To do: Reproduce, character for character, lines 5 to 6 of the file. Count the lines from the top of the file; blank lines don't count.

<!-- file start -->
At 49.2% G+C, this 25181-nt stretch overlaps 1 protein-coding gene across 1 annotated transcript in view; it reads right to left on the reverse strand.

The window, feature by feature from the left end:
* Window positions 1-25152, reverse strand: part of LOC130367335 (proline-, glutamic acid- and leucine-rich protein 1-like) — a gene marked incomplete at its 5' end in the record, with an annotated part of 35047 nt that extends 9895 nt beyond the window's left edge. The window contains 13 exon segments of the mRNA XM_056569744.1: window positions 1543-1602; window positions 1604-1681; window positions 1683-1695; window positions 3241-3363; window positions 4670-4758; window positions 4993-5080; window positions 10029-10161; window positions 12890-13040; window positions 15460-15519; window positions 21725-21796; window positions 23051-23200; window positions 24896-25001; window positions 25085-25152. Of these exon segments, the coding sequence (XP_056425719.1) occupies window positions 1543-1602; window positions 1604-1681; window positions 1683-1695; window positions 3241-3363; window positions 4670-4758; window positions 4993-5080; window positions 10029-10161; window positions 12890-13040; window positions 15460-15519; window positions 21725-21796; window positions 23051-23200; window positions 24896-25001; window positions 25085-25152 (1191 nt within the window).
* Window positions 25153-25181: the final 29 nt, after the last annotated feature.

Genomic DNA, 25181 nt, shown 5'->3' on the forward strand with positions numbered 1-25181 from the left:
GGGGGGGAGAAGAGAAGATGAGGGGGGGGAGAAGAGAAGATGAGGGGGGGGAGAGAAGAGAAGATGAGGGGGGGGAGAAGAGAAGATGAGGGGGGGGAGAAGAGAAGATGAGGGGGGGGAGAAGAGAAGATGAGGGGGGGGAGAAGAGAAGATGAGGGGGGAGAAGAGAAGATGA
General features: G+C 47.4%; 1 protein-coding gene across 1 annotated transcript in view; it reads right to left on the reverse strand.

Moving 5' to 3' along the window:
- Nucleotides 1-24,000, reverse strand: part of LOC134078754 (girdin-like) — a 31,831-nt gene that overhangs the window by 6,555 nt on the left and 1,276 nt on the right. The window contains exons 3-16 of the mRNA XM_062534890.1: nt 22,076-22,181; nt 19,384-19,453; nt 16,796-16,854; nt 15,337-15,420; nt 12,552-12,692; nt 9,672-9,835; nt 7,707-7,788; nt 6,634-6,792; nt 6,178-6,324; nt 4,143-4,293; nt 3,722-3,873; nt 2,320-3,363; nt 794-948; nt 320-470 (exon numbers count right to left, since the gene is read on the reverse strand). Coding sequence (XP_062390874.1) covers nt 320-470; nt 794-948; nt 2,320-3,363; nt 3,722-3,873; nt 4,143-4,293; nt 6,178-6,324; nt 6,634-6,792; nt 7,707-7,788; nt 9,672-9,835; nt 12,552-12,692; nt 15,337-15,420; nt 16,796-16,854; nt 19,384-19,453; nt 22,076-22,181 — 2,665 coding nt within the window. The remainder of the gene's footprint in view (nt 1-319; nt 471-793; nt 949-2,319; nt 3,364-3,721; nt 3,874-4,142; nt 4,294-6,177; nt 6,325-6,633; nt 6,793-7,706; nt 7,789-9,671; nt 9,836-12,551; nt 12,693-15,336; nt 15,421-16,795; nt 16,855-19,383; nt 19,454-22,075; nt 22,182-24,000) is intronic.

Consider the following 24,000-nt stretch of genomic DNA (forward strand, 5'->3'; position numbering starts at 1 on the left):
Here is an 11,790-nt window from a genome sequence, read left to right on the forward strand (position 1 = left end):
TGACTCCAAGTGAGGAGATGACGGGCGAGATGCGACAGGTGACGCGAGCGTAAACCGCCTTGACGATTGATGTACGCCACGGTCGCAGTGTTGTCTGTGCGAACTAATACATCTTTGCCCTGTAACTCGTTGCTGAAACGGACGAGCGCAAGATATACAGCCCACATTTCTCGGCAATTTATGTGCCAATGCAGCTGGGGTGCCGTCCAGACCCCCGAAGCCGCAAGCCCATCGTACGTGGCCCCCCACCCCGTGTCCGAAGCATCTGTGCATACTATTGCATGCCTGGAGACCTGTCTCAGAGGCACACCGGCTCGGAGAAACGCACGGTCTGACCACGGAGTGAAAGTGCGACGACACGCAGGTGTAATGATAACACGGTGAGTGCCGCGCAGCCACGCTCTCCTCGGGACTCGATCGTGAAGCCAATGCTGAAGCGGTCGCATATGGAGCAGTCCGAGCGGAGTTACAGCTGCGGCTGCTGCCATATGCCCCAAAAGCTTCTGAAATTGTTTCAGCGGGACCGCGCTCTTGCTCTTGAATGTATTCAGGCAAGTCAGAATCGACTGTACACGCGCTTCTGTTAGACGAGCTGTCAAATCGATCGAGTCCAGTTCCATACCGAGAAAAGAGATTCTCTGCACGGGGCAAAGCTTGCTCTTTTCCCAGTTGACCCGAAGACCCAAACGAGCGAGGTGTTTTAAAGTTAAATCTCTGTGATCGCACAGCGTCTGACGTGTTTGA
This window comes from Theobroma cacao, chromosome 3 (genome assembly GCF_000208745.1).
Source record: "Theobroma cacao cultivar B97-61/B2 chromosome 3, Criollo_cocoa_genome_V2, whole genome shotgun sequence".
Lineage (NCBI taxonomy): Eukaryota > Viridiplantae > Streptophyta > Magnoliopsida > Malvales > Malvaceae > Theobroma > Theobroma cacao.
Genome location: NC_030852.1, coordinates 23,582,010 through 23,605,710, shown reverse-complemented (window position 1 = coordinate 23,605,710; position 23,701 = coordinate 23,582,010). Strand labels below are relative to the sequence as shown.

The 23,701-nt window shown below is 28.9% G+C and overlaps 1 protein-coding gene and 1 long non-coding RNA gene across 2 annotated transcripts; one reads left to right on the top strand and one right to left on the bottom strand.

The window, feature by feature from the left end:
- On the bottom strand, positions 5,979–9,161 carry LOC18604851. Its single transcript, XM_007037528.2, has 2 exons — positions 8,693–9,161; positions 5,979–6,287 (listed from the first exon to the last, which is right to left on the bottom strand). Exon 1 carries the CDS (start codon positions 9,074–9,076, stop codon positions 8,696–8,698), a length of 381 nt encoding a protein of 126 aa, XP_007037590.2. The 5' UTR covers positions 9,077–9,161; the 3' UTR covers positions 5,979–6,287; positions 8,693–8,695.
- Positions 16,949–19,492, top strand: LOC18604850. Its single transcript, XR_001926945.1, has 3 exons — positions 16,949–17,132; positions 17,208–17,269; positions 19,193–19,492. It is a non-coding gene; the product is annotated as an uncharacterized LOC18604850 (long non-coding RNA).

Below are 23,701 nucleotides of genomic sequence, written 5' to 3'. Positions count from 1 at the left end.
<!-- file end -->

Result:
Genomic DNA, 25181 nt, shown 5'->3' on the forward strand with positions numbered 1-25181 from the left:
GGGGGGGAGAAGAGAAGATGAGGGGGGGGAGAAGAGAAGATGAGGGGGGGGAGAGAAGAGAAGATGAGGGGGGGGAGAAGAGAAGATGAGGGGGGGGAGAAGAGAAGATGAGGGGGGGGAGAAGAGAAGATGAGGGGGGGGAGAAGAGAAGATGAGGGGGGAGAAGAGAAGATGA